[Doris Duke on her honeymoon in Bangkok, 1935, as published in Nancy Tingley's Doris Duke: The Southeast Asian Art Collection.]
This exhibition, mentioned last week, will likely keep Shangri La -- the spellbinding modernist house Doris Duke described as her private “Spanish-Moorish-Persian-Indian complex” -- at the forefront of Duke's centennial. But it's worth remembering, as Linda Komaroff does in the new release, Doris Duke's Shangri La: A House in Paradise, that Duke had even more wide-reaching interests: the arts of Southeast Asia as well the Middle East; music with roots in the American South; East Coast American architecture; and Hawaiian surfing.
Over the weekend, I began re-reading Nancy Tingley's, Doris Duke: The Southeast Asian Art Collection. And although I briefly highlighted the book during this blog's earlier days, now seems like a good time to offer a recap along with current resources.
[Vessantara Jataka, Chapter Four: Vessantara, Maddi, Jali and Kanha. Doris Duke Charitable Foundation's Southeast Asian Art Collection (date and mode of acquisition unknown); Walters Art Museum, 2002.]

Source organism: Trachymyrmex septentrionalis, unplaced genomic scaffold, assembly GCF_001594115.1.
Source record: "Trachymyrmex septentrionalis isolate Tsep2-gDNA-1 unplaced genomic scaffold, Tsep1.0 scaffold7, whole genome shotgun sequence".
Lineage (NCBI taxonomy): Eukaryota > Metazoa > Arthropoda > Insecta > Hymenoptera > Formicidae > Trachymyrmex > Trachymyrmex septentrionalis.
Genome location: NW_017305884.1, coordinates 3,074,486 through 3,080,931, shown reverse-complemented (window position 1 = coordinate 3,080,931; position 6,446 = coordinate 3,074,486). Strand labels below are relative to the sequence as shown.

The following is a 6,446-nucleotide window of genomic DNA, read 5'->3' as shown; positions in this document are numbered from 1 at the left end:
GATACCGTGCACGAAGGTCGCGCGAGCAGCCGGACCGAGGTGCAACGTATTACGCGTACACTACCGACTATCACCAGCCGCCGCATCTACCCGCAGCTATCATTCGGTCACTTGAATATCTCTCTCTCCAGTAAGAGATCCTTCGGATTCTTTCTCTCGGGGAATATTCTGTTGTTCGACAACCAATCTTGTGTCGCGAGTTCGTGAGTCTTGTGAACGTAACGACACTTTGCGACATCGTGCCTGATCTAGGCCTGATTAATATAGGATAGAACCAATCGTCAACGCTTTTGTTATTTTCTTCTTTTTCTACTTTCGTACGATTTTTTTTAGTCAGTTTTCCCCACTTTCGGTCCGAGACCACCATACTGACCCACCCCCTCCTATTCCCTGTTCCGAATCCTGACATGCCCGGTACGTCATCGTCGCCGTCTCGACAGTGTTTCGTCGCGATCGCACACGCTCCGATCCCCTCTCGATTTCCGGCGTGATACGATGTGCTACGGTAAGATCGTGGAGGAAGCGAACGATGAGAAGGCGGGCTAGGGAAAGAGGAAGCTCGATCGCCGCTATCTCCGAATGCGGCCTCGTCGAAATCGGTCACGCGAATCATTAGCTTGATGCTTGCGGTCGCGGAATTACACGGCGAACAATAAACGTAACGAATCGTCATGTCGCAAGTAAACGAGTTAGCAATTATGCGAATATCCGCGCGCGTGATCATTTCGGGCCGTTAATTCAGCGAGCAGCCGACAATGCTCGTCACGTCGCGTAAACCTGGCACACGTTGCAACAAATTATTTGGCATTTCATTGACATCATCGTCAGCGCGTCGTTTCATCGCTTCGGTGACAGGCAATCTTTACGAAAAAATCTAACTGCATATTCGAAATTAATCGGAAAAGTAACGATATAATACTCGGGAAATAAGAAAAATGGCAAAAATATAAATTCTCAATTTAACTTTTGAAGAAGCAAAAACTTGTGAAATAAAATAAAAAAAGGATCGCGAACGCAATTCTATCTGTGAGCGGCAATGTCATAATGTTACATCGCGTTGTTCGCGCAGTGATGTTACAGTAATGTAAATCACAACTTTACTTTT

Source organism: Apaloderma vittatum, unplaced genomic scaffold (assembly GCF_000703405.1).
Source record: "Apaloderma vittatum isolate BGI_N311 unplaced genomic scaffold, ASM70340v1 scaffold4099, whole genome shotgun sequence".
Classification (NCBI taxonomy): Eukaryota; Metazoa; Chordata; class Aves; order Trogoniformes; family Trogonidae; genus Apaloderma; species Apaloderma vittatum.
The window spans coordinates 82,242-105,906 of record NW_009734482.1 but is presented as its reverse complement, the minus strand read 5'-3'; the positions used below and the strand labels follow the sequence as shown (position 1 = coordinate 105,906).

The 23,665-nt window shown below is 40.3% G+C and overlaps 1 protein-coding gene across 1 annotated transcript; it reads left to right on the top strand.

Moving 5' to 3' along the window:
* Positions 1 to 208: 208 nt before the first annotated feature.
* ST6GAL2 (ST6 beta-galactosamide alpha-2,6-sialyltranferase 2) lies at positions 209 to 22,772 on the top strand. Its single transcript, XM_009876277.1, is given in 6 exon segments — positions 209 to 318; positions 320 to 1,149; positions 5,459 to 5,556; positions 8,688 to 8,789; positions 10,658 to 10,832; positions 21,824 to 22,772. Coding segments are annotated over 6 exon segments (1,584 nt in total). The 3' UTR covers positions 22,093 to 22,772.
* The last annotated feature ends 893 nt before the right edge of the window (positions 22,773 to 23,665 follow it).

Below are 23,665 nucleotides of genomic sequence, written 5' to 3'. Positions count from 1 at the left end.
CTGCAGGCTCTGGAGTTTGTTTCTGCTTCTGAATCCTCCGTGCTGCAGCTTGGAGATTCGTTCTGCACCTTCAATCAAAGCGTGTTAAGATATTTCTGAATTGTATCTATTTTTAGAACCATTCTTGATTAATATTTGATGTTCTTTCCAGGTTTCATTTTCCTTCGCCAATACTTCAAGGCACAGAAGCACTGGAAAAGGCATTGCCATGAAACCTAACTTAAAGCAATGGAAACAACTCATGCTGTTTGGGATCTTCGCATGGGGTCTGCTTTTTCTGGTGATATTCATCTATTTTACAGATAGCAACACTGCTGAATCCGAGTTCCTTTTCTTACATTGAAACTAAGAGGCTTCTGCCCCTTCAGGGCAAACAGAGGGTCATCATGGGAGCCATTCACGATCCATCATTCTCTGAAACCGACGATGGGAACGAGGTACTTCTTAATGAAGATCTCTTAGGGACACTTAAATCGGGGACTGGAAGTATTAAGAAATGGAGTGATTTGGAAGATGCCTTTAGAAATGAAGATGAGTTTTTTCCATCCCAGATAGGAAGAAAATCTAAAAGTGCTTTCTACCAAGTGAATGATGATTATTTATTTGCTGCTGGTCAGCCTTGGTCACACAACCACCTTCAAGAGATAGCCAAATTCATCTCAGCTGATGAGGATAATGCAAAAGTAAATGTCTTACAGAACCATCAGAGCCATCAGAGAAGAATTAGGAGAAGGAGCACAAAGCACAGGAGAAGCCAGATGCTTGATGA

For more than a decade, Duke worked to recreate a traditional Thai village, a public museum dedicated to the culture of Southeast Asia. Her dream was to construct it on Hawaii, or perhaps the mainland U.S. While the village was one of her few never-fully-completed projects, she did assemble an astounding collection of South and Southeast Asian decorative arts. Tingley says that during the 1960s Western collectors rarely gravitated toward gilded, inlaid, and often lacquered 18th- and 19th-century Burmese and Thai art. However, Duke, always marching to her own drummer, loved it. Ultimately many of these pieces were donated to The Walters in Baltimore and the Asian Art Museum in San Francisco, where they are today. So whichever coast you're on, you can enjoy a peek.
[These objects selected by Duke are Indian and comprised another collection: 20th-century enameled and gold cigarette holder from Jaipur, likely made for Western market. Below, pair of late-19th-century seed pearl bracelets.]
For me it's been well worth it to buy bound copies of the various books about Duke's work and collections, but her Foundation still generously provides online copies of some titles. Gems from the East and West: The Doris Duke Jewelry Collection is helpful, not just in terms of better understanding Duke but also for seeing jewelry in a new light -- as finely crafted and highly personal art objects rather than fluff.
[Thai house via the Asian Art Museum.]